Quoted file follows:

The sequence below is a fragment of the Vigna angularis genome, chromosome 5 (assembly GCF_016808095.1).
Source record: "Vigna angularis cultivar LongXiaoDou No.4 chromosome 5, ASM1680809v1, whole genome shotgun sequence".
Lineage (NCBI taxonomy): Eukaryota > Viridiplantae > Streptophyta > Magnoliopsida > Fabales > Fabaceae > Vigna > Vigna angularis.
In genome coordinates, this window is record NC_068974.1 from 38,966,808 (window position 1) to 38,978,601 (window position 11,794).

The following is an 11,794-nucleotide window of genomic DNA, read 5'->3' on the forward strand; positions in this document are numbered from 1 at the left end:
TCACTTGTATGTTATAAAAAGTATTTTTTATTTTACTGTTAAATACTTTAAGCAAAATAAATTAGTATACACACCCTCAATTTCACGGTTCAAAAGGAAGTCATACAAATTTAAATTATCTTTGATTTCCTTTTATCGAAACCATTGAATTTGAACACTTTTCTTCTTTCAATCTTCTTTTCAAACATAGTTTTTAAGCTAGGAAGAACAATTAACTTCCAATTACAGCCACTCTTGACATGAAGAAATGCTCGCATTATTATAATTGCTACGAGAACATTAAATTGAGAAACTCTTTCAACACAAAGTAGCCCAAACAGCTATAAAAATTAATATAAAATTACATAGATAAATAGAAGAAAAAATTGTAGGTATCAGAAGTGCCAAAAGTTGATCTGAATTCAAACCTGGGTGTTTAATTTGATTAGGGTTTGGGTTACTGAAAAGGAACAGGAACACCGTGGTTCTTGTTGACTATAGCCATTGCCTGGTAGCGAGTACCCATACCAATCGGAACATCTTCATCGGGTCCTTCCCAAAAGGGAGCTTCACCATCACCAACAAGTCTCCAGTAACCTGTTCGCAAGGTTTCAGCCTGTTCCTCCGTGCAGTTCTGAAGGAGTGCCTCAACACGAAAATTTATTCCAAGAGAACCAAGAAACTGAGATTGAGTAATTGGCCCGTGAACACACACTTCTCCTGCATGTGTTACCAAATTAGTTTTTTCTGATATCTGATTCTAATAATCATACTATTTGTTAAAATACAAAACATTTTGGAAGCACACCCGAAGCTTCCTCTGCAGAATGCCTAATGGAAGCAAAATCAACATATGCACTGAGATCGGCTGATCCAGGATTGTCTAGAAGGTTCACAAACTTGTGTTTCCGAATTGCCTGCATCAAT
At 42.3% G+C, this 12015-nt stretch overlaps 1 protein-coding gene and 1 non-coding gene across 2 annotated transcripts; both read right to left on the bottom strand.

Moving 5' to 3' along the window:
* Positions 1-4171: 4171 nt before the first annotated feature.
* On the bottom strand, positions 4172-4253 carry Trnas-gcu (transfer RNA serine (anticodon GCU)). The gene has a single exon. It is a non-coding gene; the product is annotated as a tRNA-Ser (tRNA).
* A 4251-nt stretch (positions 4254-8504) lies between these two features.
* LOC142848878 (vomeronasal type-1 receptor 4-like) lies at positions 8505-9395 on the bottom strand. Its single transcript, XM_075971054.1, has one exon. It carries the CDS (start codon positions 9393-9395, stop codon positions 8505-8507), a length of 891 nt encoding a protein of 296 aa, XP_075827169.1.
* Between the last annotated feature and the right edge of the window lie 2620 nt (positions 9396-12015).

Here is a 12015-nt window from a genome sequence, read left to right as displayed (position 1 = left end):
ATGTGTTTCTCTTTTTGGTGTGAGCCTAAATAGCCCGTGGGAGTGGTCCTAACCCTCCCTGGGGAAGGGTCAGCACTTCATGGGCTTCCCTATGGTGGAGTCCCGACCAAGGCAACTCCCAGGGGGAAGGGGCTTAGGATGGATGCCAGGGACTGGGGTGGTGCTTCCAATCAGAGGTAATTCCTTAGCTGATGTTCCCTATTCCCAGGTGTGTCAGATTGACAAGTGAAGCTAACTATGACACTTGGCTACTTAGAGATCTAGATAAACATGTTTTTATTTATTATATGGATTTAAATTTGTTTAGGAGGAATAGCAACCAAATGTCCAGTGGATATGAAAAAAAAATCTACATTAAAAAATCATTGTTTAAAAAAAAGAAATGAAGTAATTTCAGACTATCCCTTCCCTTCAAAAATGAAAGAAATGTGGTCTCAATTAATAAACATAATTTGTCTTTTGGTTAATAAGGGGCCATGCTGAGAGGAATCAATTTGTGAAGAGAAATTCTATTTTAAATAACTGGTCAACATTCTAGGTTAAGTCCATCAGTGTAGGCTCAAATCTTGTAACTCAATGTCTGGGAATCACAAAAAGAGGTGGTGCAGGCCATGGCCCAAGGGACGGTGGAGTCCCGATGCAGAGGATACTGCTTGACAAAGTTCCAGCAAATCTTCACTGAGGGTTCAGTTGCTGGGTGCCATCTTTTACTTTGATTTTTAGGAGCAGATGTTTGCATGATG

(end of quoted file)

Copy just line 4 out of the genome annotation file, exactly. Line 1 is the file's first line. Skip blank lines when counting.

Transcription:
In genome coordinates, this window is record NC_068974.1 from 38,966,808 (window position 1) to 38,978,601 (window position 11,794).